When CEO Jane Elfers came to The Children’s Place in 2010, the first person she hired was Larry McClure. McClure, senior vice president of human resources—who has held positions at United Technologies Corporation, Aetna, and Liz Claiborne—was brought in to help rebuild North America’s largest children’s specialty apparel brand.
When McClure joined The Children’s Place, the company gave the outward appearance of success: a strong balance sheet, positive cash flow, no debt, and 40–50 new store openings a year. However, the organization lacked capability in three main areas: talent, process, and technology. “In order to rebuild and strengthen the company, we had to start with talent,” McClure explains. “The right talent can identify the technology and process needs we require to stabilize the foundation and then grow.”
To illustrate his point, McClure explains that talent neglect in stores led to turnover of 110–120 percent, which he then traces back to a faulty hiring process: managers were never given the tools to ask applicants if they enjoyed retail sales or helping customers. McClure’s team conducted a survey and discovered that most employees actually didn’t like to sell. Management added a short assessment to the hiring process to determine if an applicant had the orientation and skills to be customer focused. Over the next quarter, The Children’s Place received 100,000 applications for retail positions. Of those, 75,000 either failed the assessment or refused to respond. Suddenly, managers had a better and more customer-focused hiring pool to work with. Turnover dropped to 80 percent in just one year.
Changes continued all the way to the top. The Children’s Place’s entire senior team is new, as is 70 percent of corporate and field staff. With the right team in place, the senior team turned its attention to contemporizing the technology platform to support the company’s growth initiatives. Now, senior executives are working together to launch a business-transformation initiative to mobilize the key stakeholders in the business on the future vision for the company and the technology initiatives needed to realize that vision. McClure sits on the steering committee and has worked hard to make sure HR plays an important role in every regard. “Our philosophy is business first and function second. We want everyone on the HR team to see themselves as more than business partners. They need to show up as business people,” he says, adding that the team’s priority is “making the business successful.”
To make the HR structure mirror this credo, McClure embedded three HR executives into specific areas of the business. Each one also owns a company-wide shared-service responsibility, such as recruiting, leadership development, or HR Information System. “This was a signal to the business that we are full participants,” says McClure, noting that he has already seen success with the measure. In one case, for example, an HR executive was selected to step out of her HR function and join the business-transformation team as the leader of the project-management and change-management offices.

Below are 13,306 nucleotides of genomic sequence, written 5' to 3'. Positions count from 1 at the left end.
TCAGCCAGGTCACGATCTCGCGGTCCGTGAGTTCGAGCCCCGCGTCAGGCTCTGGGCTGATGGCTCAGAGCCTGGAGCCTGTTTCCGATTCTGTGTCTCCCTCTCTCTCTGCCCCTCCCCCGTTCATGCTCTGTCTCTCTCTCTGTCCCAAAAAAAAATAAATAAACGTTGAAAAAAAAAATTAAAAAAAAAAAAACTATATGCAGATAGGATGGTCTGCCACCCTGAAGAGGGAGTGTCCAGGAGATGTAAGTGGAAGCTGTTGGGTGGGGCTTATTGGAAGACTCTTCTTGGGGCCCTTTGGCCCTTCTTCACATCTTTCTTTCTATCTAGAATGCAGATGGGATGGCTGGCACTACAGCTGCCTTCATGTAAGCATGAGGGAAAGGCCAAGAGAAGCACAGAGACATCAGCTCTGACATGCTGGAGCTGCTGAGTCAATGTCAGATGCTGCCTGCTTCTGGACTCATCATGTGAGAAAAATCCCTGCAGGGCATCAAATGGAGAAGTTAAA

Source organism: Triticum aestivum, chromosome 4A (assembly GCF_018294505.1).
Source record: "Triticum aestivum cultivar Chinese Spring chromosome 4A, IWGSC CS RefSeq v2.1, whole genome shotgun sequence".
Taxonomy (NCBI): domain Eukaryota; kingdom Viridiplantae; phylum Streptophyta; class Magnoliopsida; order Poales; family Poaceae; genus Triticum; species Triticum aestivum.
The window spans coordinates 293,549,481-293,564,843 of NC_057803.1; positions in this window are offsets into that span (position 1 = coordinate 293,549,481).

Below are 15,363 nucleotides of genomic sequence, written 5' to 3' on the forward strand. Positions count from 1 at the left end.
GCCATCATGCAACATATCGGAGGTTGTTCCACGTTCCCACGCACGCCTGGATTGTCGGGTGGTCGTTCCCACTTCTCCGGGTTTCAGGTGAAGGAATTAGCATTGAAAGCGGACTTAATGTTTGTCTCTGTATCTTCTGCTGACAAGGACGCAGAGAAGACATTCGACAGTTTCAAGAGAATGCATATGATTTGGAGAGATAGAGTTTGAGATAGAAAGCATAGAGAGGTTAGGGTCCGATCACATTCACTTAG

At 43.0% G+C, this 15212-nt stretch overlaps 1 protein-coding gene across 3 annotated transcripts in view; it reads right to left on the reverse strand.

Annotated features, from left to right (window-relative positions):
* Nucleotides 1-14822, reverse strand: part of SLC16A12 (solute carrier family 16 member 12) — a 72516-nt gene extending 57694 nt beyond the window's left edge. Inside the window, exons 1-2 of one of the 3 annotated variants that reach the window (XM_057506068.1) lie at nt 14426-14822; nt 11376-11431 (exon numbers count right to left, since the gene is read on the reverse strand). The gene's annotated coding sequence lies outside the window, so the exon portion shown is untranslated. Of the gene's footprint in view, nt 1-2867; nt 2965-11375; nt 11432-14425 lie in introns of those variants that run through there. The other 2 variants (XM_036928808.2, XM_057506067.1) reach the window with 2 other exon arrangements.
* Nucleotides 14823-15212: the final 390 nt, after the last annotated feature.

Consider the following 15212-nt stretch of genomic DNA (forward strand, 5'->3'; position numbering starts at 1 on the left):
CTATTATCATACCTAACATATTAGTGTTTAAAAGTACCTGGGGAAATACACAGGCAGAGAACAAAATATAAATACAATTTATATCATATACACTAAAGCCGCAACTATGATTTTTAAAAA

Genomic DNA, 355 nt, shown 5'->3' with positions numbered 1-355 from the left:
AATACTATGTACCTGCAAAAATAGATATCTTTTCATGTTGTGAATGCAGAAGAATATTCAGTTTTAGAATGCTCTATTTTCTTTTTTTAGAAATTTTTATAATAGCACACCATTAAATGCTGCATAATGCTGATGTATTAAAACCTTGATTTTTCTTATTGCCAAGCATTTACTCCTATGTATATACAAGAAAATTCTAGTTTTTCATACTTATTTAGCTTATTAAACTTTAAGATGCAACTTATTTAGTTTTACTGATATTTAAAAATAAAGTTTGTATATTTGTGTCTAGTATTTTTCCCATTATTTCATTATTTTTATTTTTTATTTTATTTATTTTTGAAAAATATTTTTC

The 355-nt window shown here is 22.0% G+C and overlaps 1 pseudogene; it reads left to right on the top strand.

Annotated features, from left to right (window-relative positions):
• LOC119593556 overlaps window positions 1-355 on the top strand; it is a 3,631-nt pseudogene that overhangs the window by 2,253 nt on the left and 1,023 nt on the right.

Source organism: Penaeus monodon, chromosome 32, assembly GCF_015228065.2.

A high-performing HR team within a major company must understand all functions. “HR professionals should understand everything that happens in the business, including how to read a P&L and balance sheet or how to understand a daily sales report,” says McClure, advocating that his HR colleagues are only effective when they grasp how all other departments function at the company.
Now, as the company rebuilds, McClure is enjoying buy-in from his colleagues. The Asian operations team, based in Hong Kong, praised his partners for making a bold organization presentation, grounded in an understanding of the sourcing business. And now its common to find HR pros sitting on important teams and committees throughout the company, demonstrating that the notion of HR as an integral part of the business is taking hold. “When HR is done right, it has a huge impact on many areas,” McClure says.
More than three years into his tenure, McClure is working with his team to modernize the development curriculum and the organization’s review process. The logistical challenges of time and location—with over 1,100 stores and offices in faraway locales like Asia—led McClure’s team away from a standard classroom settings in favor of an online model. An online learning and performance support tool through Harvard ManageMentor will allow busy retail employees the chance to build the skills necessary for career advancement in a self-paced environment.
McClure says he has been fortunate to have worked with great leaders in diverse businesses, and credits those experiences with giving him the insight necessary to lead HR at The Children’s Place. At his current job, he asks potential HR applicants two things: to explain whether HR represents management or the employee, and to define the HR function. “I’m not interested in hearing how I would answer these questions,” McClure says. “I want to know if they have a clear point of view and can express a philosophy.”
To that end, McClure encourages people to think of HR as a marketing job. HR teams provide a variety of products and services that a company could get anywhere in the open market. Being inside the business affords HR members an advantage—they understand how the company works and act accordingly with business interests in mind. “All too often, HR is seen as the sweepers at an elephant parade,” says McClure. “If we are marketers, then we are in front of the business, developing the right kind of solutions to get the right kind of talent to deliver the right kind of results.”